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ISRO left poorer by transponder crunch, foreign leases

Madhumathi D.S.

Bangalore, Jan. 7

National space agency ISRO's lease of a record number of 75 transponders on foreign satellites to meet the shortage caused by three failures in 2010 could deprive its commercial arm a revenue of nearly over Rs 400 crore a year.

ISRO has leased transponders from Intelsat, Malaysia's Measat-3, Russia's Intersputnik and SES America. It has 165 transponders on its nine INSAT satellites, which means nearly a third of the country's satellite-based traffic is dependent on foreign satellites.

Mr S. Satish, spokesman and Director, Publicity and Public Relations, said, “The (foreign) transponders were leased a couple of years back,” without specifying the duration of the lease.

The agency lost nearly 50 transponders during the three failures last year — on December 25, the GSat-5P with 36 transponders failed to launch; in April, the GSat-4 failed to launch; and in July last, half of the 24 transponders on a working satellite, Insat-4B, went dead prematurely.

Of course, commercial users — including television channels, direct-to-home broadcasters and VSATs — pay the foreign operators through ISRO's business arm, Antrix Corporation.

Lease of transponders is the main revenue stream of Antrix Corporation, which posted a turnover of around Rs 1,000 crore for 2009-10. The revenue would have increased had the INSAT capacity not been impaired.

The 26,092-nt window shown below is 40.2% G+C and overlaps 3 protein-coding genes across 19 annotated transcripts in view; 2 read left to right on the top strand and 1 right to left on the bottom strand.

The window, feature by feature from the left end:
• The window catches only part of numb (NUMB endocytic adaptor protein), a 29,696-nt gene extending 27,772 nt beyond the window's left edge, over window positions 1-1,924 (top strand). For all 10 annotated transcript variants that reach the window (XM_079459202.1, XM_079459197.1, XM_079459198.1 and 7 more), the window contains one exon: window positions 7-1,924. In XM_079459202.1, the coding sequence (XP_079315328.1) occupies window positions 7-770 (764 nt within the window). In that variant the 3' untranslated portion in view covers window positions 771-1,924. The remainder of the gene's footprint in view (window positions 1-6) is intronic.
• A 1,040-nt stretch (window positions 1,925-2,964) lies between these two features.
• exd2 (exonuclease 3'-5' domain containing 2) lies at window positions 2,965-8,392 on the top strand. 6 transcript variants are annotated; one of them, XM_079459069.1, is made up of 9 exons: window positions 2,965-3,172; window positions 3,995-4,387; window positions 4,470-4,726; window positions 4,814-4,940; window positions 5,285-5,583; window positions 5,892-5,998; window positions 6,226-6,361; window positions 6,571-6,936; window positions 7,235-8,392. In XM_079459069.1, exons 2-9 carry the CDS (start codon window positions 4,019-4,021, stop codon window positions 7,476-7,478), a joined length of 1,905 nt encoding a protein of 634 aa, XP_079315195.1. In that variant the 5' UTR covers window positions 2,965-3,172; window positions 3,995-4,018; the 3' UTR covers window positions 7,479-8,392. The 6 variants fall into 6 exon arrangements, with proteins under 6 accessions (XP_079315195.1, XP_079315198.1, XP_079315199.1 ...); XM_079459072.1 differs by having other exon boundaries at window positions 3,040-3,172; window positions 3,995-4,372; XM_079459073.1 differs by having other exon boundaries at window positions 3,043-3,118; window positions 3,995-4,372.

The Indian National Satellite (INSAT) constellation — touted as Asia's largest satellite fleet that keeps hundreds of television channels, telephones, weather offices and Internet services up and running— has probably never before faced the kind of capacity crunch it does now, say sources in the organisation.

Most of the leased capacity is in the higher Ku band that supports DTH services, while only six are in the C-band. Going by average international rates, a Ku-band transponder costs $1.25 million and a C-band transponder $1 million a year, Mr Satish told Business Line. He said the situation would ease after 36 transponders are added this year. GSat-8 with 24 Ku-band transponders is due for launch in March and the GSat-12 with 12 transponders in the extended C band, towards the yearend.

For the first time, the organisation has gone into war mode to tackle the capacity crisis. It recently enlisted Dr K. Kasturirangan, Planning Commission Member and former ISRO Chairman, to suggest strategies to overcome the shortage. It will also look into the issue of GSLV satellite launchers to ensure continued home launches for communications satellites, ISRO said. The reports will be submitted to another senior panel by the end of January.

Of the satellites currently functioning, the ageing Insat-2E, launched in 1999, needs to be quickly replaced by a new satellite before it dies out. That leaves 3A, 3B, 3C, 3E, 4A, 4CR, half of 4B and GSat-2 for communications and the mainly weather satellite Kalpana-1 in working condition.

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